In Thoughts on Interaction Design, author Jon Kolko writes about “poetic interactions.” The thrust of his essay was that a truly poetic interaction went well beyond simple usability—whether a task is easy or efficient to perform—and that too much of interaction design, especially in the digital realm, focuses on usability to the exclusion of other factors. As Kolko writes in his essay,
Some practicing designers balk at the idea of designing poetic interactions. One early reviewer of this text was as blunt as to say, ‘I have other things to worry about - like shipping a working product that isn’t awful.’ Yet if designers focus only on the low-hanging fruit of functionalism or usability, the human experience with designed objects is destined to a level of banality. As ideological as it may appear, what if that piece of enterprise software offers - for a fleeting moment of use - a poetic or soulful experience?
This dichotomy of usable vs. “poetic” interactions is something I’ve often come across as a designer, before and after the transition to UX. When I talk to clients and hiring managers, user experience is far too often discussed in terms of usability testing, to the point where the terms are interchangeable. When asked what kind of user experience activities a team might do in a course of a project, often the answer is wireframes, a few user flows, and user testing—in fact, the ability to write and execute a test plan is the most often requested attribute of UX designers in job postings, aside from knowing a whole bunch of front-end coding stuff that many UX designers don’t touch.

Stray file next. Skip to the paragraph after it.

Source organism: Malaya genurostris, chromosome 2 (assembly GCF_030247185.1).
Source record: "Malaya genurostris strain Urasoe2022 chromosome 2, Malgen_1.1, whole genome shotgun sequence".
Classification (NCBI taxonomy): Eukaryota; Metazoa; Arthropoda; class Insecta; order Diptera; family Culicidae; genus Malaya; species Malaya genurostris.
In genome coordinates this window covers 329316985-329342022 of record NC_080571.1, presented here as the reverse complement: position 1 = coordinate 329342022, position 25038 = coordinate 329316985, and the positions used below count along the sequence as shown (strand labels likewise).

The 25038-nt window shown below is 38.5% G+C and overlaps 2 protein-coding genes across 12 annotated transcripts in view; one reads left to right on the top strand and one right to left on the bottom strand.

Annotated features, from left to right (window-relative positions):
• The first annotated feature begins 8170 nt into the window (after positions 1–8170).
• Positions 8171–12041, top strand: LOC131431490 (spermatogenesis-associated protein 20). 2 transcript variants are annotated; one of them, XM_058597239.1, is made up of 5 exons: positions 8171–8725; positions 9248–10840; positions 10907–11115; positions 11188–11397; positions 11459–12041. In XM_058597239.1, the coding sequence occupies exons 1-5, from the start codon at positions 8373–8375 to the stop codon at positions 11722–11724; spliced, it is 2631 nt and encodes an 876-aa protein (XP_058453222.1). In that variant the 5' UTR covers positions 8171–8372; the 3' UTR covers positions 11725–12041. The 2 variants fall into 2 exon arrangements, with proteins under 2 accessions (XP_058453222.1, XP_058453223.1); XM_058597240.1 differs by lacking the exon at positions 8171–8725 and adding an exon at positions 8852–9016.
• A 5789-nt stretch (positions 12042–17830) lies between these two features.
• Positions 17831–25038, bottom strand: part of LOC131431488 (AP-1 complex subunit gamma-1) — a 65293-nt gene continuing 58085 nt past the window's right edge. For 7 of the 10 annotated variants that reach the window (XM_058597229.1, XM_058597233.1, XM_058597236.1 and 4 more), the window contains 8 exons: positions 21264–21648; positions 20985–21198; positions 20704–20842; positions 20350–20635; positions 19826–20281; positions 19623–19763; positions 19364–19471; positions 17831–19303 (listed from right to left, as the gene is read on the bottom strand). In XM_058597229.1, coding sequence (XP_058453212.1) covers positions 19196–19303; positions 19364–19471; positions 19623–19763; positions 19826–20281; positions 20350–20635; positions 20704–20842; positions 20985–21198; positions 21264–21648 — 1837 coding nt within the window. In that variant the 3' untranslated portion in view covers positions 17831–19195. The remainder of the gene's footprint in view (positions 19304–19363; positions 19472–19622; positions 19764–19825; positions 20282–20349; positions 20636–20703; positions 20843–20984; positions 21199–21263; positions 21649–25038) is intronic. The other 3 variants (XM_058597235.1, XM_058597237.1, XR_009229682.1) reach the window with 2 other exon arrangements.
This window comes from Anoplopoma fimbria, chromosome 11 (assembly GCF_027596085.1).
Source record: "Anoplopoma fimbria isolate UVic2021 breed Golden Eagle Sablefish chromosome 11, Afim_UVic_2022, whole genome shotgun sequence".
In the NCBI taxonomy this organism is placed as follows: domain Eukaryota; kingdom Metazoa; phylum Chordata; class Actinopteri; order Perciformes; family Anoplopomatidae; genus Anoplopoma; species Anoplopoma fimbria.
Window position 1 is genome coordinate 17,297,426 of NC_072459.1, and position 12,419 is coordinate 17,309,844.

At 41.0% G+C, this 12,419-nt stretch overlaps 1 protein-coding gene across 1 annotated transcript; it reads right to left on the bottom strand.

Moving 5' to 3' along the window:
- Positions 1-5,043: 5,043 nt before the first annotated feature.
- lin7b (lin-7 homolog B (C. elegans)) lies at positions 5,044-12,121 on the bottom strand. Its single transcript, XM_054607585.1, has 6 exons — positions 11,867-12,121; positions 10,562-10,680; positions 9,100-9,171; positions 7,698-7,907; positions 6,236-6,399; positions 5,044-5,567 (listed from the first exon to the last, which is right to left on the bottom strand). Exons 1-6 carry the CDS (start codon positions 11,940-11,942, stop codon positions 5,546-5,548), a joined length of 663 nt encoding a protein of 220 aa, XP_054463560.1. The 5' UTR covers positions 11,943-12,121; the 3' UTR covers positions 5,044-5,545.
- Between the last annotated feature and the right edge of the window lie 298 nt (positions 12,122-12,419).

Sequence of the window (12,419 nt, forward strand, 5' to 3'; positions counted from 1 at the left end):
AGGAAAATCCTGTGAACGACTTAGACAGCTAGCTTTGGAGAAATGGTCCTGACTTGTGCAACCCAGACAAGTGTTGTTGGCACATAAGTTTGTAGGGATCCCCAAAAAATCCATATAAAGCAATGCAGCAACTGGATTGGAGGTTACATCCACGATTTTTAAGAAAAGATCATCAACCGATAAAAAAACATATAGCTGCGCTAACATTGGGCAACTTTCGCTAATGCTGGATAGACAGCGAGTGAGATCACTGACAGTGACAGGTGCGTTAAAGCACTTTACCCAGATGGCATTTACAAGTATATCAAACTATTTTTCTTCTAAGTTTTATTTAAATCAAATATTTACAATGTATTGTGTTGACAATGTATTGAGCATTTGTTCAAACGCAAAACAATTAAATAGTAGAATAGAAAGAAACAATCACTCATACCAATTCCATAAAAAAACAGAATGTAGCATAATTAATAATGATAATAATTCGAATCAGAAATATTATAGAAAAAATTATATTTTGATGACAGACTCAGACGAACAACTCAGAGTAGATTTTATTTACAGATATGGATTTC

This got me thinking more and more about the author’s discussion of poetic interactions, and the idea of creating something that isn’t just usable, but can actually shape behavior. Whether we want them to or not, the interactions that designers create can help shape behavior, for better or worse. Facebook, for example, has changed the way that we think of social interaction on the web. Is the interface “usable?” Yes, once you get used to it. But the point of Facebook isn’t an easily intuitive interface; it’s about getting you to interact with people in a new way.
Likewise, the RMV isn’t necessarily “usable.” But it does have some poetry to it. When you arrive at the RMV, you’re sorted according to what you’re there to do, and then you get a number that corresponds to the task you’re there to perform. By separating the tasks with a letter (as they do in Massachusetts), and giving you an approximate wait time up front, you’re prepared for the task of waiting. You know what to expect. So you bring a book, or your iPad, or you find some other way to occupy your time.
This is the difference that exists between things that are “usable” and things that are “poetic.” You may not understand the poetry, you may not appreciate the poetry, but it exists. And subtly, it changes you.
Cialdini describes six “weapons of influence” so adept at guiding our behavior we don't realize they're doing it.
Taking some time each day in meditation can make a huge difference in how you relate to others, and to yourself.